A-Z of Translation
Welcome to our A-Z of Translation, a collection of random thoughts inspired by 20 years of worrying about words and agonising over alternatives. With 30th September 2019 being International Translation Day, we thought it was the ideal date to launch this series of blog posts.
Here goes with the letter A:
Adaptation – What makes perfect sense in one language can become stilted or even unintelligible when translated literally into another language, either because usage is different or because of missing information.
As an example of usage, when was the last time someone wished you "Good appetite" at the start of a meal, as is common in many other languages? In a normal domestic setting in the UK, most people probably wouldn't say anything at all unless they had guests, while in a restaurant we have come to expect a peremptory "Enjoy your meal!" (depending on the establishment, perhaps even “Enjoy, guys”…). For the translator, the challenge is to find a form of words that sounds natural and fits the context – maybe for the domestic host/hostess, a timid "Do start" would work?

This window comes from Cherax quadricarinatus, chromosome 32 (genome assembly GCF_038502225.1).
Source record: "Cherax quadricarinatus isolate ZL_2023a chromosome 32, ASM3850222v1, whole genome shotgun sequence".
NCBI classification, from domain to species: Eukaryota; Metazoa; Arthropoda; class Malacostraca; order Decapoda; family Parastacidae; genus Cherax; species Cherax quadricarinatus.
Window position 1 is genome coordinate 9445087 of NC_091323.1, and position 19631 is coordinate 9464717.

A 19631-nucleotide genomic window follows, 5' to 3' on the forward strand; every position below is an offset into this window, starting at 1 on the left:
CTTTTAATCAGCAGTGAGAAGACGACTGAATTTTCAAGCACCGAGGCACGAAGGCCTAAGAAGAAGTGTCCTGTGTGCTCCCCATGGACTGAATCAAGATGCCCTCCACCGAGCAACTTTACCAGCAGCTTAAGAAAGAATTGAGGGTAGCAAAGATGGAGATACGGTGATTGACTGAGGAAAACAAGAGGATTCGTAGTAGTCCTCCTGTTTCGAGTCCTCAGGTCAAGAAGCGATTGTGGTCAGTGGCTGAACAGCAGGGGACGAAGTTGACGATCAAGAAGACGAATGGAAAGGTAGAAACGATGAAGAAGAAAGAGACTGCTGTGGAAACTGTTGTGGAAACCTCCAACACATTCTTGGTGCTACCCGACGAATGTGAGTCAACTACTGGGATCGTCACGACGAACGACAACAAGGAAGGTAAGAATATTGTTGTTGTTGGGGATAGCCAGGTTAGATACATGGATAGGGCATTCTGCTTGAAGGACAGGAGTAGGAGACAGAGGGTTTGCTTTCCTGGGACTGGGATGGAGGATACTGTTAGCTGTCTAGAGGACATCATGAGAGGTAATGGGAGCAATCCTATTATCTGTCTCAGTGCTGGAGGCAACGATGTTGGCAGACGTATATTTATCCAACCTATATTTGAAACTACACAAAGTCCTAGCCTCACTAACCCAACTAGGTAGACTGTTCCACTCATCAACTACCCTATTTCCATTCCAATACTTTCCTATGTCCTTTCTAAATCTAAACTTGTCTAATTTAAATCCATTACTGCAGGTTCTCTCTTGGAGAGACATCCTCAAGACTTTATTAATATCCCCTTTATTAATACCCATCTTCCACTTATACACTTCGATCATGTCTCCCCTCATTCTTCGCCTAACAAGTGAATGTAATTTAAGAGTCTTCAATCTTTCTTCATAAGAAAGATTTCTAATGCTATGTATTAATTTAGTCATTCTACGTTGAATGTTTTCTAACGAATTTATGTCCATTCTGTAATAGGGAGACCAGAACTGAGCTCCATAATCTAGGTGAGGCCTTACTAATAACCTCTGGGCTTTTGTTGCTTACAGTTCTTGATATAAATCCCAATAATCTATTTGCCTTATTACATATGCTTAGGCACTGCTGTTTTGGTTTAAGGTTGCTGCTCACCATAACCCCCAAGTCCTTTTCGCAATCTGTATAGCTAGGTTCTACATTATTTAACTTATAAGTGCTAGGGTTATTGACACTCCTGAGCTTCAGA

And then there's information: when writing, most people assume that certain information is known to the reader. If the police find that 20 per cent of drivers stopped at random on a busy road over a 24-hour period don't have a valid MOT, for example, the statement they put out won't explain what an MOT is. When translating the statement, one would need to replace MOT with something like "vehicle inspection certificate" in order to convey that information to a non-UK audience.
So rather than "just translating", intelligent adaptation is often called for. As a general principle, we believe that translators should aim for "information equivalence", i.e. the translation should provide the reader with the same information as that gained by a reader of the original document. As such, the ability to bridge cultural gaps can be just as important as language skills.